Angels back to a three-man bench, for now.

Tommy Hanson

Tommy Hanson starts for the Angels tonight against the Toronto Blue Jays.

The Angels are carrying 13 pitchers and only three position players on their bench. The unusual configuration began 10 days ago, when pitcher Tommy Hanson was activated from the disabled list and infielder Brendan Harris was designated for assignment.

The Angels carried one extra pitcher for parts of the first half too, particularly when the bullpen was being overused by manager Mike Scioscia‘s standards. It was out of necessity — the Angels’ starting pitchers rarely lasted beyond six innings — and that’s the case again.

Garrett Richards threw 7 innings Thursday against Toronto, and Jerome Williams went 7 ⅔ innings Wednesday in Texas. Before that, Angels starters pitched 6 innings or more only three times in nine games.

“I’m more comfortable that way than being short on the pitching side,” Angels manager Mike Scioscia said. “Until we get our rotation — some guys — lengthened out, it was really important what Garrett (Richards) did last night and what Jerome (Williams) did the time before too, to try to reset some things and get guys where they need to be.”

Hanson is scheduled to make his 12th start of the season tonight, and just the third since he returned from the disabled list with a strained right forearm. In his last two outings, Hansen threw 5 ⅓ and 4 ⅔ innings, respectively. So there are some concerns about how deep into the game he’ll go. Scioscia said that Hanson’s pitch count will be “a little limited.”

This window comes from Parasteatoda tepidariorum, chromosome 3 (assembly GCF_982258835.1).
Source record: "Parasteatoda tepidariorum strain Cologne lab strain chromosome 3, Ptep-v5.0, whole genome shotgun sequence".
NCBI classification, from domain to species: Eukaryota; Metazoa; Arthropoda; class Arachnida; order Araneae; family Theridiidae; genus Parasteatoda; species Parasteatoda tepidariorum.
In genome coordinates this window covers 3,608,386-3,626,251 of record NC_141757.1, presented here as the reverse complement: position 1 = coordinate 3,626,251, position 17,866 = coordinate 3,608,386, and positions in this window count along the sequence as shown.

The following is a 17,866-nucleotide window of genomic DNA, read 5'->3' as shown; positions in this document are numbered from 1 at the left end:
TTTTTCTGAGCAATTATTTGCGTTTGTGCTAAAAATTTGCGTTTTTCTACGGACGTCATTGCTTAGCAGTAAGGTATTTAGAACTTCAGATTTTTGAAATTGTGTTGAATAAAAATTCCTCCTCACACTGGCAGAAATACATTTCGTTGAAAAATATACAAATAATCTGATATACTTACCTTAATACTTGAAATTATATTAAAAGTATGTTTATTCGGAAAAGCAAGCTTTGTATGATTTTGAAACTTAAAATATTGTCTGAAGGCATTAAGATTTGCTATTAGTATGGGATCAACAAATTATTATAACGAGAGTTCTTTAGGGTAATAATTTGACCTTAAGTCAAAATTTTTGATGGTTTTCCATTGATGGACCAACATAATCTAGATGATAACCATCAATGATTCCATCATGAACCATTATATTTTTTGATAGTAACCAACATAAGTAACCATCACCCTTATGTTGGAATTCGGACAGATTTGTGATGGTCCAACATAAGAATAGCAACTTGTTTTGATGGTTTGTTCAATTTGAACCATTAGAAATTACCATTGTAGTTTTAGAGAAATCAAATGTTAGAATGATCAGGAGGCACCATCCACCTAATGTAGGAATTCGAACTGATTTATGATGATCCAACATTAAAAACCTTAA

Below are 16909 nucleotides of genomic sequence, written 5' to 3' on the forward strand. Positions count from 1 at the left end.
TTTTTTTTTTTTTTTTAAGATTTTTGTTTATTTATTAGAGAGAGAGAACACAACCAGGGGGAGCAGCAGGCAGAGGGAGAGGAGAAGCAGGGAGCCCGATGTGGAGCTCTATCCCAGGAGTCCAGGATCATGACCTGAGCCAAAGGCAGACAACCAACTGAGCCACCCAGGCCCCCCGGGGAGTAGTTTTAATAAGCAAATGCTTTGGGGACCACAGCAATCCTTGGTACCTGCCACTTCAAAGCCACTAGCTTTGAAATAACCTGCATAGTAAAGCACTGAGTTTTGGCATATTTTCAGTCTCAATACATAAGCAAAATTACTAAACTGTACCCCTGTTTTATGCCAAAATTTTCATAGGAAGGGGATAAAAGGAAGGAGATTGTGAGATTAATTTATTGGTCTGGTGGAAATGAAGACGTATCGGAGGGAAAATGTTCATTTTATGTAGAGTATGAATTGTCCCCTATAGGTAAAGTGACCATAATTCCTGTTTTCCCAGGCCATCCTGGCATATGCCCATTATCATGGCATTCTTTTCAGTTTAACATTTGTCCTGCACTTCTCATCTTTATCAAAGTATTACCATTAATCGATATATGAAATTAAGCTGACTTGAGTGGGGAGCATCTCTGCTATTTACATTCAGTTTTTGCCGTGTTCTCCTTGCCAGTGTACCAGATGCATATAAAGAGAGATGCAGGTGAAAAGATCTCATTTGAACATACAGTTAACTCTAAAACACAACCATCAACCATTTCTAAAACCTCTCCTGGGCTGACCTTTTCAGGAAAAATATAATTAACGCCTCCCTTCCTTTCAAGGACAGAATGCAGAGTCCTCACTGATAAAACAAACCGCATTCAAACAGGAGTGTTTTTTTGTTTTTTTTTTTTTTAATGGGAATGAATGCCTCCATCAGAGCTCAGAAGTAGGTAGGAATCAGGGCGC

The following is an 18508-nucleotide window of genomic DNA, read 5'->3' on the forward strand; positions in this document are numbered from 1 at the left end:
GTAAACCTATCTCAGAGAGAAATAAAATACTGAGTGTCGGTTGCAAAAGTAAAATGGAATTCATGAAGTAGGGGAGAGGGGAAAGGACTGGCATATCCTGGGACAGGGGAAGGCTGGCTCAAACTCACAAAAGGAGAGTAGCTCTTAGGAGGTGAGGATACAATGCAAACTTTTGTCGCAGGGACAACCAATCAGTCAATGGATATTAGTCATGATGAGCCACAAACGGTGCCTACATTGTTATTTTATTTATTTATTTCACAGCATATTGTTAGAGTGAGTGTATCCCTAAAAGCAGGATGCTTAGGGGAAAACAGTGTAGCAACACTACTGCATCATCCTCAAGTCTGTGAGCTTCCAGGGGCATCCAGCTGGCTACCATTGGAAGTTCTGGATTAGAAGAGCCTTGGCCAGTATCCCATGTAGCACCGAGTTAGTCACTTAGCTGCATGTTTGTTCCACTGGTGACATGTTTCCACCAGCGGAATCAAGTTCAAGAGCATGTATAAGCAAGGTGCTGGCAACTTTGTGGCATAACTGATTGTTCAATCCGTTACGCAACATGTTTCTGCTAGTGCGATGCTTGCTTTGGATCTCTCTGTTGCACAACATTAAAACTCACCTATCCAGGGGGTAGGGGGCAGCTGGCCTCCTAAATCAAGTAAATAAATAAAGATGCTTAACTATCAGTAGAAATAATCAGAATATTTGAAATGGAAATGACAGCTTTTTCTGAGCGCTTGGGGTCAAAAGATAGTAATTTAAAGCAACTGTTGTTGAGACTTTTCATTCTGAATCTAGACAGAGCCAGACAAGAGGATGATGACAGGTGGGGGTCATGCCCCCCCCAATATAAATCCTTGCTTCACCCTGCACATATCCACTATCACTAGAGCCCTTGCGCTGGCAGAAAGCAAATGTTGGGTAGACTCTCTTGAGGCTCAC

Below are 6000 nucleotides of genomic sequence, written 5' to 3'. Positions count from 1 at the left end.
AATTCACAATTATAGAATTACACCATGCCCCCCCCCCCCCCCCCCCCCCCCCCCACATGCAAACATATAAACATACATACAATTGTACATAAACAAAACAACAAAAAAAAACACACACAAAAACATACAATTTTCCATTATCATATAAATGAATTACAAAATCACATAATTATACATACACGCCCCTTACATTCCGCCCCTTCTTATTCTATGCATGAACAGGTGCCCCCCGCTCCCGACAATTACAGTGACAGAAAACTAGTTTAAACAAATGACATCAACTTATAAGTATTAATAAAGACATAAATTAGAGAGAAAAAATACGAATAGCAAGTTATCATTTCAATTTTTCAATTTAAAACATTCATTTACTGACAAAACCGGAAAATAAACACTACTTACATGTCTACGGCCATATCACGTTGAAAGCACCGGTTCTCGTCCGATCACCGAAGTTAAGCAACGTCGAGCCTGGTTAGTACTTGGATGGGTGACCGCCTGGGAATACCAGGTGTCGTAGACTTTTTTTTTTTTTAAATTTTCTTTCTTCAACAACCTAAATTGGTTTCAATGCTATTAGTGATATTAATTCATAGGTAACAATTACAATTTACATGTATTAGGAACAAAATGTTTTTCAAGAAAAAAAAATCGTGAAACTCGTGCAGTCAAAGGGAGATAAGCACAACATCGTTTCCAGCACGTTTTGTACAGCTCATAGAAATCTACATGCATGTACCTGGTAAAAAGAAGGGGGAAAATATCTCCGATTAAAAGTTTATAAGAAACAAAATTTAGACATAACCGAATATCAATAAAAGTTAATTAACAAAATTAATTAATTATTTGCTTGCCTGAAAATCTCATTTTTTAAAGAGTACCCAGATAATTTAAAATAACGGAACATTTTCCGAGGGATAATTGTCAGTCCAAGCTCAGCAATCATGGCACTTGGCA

Ideally, the Angels will go back to a four-man bench when Peter Bourjos (fractured wrist) is activated from the disabled list. That could be as soon as next week.

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About J.P. Hoornstra

J.P. Hoornstra covers the Dodgers, Angels and Major League Baseball for the Los Angeles Daily News, Long Beach Press-Telegram, Torrance Daily Breeze, San Gabriel Valley Tribune, Pasadena Star-News, San Bernardino Sun, Inland Valley Daily Bulletin, Whittier Daily News and Redlands Daily Facts. Before taking the beat in 2012, J.P. covered the NHL for four years. UCLA gave him a degree once upon a time; when he graduated on schedule, he missed getting Arnold Schwarzenegger's autograph on his diploma by five months.